HONOLULU (KHON2) — Oahu is beginning to see some big swells in December. With some waves expected to reach as high as 45 ft. on Wednesday and Thursday, Ocean Safety officials are urging beachgoers to stay alert, be aware of all signs posted and take the necessary precautions.

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“If you do come out please be aware of the boundaries ocean safety has established, whether it’s caution tape, warning signs, PA’s from your lifeguards in towers,” said Lt. Kerry Atwood.

As the surf picked up late Tuesday afternoon, lifeguards stayed late to make sure everyone was safe. Officials say they expect to extend their hours again Wednesday and Thursday in areas where waves are expected to be the most dangerous.

“For tomorrow, we’re planning to bring people in early and possibly keep them throughout the day. We’ll do that for the leeward coast as well,” said Honolulu Ocean Safety Chief John Titchen.

However, Hawaii’s oceans can be dangerous all year round, especially for those who aren’t experienced.

A lifeguard’s shift is typically from 9 a.m. to 5:30 p.m., but Titchen said, there is a growing need for them to work longer hours, since people often head to the beach before and after work.

There will be hundreds of people in the water long before nine in the morning. There’s no doubt that ocean safety is needed. Our guards there will tell you there have been so many times where we’ve done a rescue before they come on duty.

Chief John Titchen, Honolulu Ocean Safety

One solution being implemented in a few months is the “Dawn to Dusk” program. It will start in July of 2021 and will have lifeguards on Oahu’s beaches working, essentially, from dawn to dusk. The program will create two shifts from sunrise to mid-day and from mid-day to sunset. The time when lifeguards will start and end will change based on daylight hours.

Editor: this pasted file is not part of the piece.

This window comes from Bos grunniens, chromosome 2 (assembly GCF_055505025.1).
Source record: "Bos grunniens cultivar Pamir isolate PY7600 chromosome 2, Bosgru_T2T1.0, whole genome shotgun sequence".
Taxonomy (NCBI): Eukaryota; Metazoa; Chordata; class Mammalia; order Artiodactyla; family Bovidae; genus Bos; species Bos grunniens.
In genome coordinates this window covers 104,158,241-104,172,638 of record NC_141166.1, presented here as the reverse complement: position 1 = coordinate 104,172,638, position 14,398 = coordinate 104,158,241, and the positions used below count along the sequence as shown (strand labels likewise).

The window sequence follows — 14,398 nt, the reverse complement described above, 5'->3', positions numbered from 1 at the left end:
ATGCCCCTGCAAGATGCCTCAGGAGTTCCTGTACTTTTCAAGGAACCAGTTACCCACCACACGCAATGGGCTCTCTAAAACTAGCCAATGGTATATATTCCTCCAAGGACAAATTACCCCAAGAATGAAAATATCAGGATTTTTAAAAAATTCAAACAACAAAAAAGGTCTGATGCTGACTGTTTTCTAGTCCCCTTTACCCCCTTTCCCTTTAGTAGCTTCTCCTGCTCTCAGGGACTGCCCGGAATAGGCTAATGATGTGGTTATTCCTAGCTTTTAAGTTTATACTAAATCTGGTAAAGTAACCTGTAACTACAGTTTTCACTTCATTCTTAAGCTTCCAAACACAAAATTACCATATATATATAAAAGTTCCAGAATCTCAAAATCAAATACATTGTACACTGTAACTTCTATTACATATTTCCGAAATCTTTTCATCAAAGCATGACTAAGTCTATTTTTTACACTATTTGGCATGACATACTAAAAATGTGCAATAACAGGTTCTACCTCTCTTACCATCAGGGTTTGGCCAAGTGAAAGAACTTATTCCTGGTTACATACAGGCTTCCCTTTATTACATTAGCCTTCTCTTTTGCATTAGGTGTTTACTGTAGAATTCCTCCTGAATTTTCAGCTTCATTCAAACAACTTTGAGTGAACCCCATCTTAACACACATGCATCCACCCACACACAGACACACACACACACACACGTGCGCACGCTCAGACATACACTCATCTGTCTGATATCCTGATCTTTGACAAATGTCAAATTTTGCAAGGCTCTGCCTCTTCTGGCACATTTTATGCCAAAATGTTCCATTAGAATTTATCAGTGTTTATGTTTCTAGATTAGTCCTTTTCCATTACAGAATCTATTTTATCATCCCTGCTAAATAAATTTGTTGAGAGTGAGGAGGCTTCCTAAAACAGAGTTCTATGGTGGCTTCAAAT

“(The shifts will) overlap each other. That period of time in the middle of the day is when we’re going to be able to do things like give people breaks, supply more people or personnel where we have a crowd at one beach or another. It gives us a chance to be more flexible,” said Titchen.

Titchen says the program will start off as a mobile unit and start at areas where they see the most beach traffic, then spread out to the rest of the island. He said the program will be year round.

“It does require more people. It will require more resources, they’ll need to be mobile. Obviously we won’t be able to open all our towers right away for the “Dawn to Dusk” program,” said Titchen.

Ocean Safety will also be hiring in hopes to fill 23 additional positions, which were approved under Ocean Safety’s 2021 budget for the new year. Honolulu Mayor Kirk Caldwell said these positions will be the backbone for the initial phase of the “Dawn to Dusk” program.

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